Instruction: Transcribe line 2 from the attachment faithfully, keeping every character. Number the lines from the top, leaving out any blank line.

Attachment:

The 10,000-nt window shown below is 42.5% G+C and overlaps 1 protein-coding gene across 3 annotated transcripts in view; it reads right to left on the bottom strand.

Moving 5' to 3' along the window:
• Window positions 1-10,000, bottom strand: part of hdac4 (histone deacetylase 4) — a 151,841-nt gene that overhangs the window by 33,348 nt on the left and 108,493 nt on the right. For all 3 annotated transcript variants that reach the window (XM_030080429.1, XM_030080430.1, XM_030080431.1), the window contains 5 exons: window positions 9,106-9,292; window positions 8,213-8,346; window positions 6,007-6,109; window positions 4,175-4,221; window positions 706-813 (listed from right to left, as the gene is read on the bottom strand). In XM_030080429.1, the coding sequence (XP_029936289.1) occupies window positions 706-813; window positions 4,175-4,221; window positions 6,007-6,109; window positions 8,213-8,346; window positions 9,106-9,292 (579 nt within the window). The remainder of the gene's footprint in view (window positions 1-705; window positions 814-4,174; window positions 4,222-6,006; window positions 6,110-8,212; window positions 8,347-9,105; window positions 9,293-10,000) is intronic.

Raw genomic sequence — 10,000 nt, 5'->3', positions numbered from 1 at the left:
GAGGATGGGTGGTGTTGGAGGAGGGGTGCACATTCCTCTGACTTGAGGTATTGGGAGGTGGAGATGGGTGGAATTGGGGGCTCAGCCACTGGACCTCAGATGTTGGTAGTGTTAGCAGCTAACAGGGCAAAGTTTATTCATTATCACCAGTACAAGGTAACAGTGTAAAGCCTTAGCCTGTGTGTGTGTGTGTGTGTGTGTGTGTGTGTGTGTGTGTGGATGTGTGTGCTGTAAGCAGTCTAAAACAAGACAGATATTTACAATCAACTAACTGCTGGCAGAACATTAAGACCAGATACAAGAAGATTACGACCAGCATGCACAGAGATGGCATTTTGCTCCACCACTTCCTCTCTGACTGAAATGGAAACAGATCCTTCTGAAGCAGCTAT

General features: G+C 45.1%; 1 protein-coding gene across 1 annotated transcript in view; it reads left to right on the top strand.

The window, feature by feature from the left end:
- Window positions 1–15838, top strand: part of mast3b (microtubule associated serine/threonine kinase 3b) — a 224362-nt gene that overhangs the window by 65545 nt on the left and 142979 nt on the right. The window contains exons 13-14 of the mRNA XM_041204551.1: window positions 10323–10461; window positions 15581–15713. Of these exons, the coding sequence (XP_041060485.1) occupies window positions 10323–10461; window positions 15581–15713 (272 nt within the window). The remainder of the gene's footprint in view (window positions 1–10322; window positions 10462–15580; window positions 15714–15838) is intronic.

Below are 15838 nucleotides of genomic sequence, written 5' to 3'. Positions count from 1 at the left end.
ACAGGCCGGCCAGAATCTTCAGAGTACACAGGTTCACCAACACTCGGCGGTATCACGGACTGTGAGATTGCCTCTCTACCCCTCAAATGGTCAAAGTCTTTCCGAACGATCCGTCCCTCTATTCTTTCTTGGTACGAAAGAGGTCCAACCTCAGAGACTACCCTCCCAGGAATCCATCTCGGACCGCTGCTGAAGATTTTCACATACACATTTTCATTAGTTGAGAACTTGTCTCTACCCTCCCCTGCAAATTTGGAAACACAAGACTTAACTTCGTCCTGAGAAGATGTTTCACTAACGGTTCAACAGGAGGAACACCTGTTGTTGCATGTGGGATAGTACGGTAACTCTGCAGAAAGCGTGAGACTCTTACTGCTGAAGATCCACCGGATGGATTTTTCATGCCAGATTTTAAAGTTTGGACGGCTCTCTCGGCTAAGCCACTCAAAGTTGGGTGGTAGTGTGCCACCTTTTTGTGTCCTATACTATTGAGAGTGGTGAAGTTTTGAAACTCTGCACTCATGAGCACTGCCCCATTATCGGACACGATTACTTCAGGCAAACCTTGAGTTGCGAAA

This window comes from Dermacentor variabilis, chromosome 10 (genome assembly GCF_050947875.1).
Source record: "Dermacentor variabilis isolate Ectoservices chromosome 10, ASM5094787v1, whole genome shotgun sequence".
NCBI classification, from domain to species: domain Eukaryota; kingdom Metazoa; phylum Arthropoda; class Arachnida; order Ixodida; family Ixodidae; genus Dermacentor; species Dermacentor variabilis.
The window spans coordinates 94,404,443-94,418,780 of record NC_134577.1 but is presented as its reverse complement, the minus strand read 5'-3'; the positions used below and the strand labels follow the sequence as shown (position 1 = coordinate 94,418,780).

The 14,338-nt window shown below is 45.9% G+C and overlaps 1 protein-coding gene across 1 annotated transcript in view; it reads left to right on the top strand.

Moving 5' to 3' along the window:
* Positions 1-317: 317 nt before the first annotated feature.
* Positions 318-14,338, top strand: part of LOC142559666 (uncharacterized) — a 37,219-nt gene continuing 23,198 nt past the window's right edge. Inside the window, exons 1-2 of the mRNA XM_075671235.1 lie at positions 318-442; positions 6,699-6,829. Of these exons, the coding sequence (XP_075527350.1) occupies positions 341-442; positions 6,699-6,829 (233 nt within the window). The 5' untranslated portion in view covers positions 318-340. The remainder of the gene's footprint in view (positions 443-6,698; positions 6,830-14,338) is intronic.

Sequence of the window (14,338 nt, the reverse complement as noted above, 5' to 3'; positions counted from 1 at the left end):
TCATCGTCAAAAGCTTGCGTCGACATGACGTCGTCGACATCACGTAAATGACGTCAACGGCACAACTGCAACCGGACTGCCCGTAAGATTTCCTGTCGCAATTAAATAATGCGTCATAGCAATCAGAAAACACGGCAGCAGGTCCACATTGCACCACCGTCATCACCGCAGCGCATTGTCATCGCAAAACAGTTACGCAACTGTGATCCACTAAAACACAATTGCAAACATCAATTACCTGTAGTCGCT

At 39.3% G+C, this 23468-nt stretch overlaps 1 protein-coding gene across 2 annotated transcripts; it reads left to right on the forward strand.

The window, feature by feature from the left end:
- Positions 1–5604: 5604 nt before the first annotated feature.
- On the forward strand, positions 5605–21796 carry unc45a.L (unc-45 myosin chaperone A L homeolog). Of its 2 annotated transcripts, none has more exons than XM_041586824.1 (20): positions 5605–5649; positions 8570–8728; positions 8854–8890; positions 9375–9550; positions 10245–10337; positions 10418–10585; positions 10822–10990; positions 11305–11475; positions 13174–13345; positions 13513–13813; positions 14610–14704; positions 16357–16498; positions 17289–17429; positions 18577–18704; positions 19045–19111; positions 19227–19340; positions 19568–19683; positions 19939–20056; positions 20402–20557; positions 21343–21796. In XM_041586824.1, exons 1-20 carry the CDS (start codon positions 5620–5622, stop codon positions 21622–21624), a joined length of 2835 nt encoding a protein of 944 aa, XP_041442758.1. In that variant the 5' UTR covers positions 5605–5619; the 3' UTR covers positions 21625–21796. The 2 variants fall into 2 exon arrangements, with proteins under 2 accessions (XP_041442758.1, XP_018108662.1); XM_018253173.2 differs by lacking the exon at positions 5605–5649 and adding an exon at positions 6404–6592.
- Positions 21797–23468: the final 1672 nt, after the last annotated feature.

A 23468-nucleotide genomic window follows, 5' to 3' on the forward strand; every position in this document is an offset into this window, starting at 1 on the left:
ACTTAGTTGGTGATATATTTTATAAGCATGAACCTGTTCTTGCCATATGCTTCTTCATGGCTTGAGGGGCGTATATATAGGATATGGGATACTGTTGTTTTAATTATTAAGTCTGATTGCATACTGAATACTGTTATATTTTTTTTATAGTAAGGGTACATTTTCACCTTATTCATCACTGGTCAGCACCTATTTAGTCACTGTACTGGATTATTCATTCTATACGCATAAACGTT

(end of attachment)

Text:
Moving 5' to 3' along the window: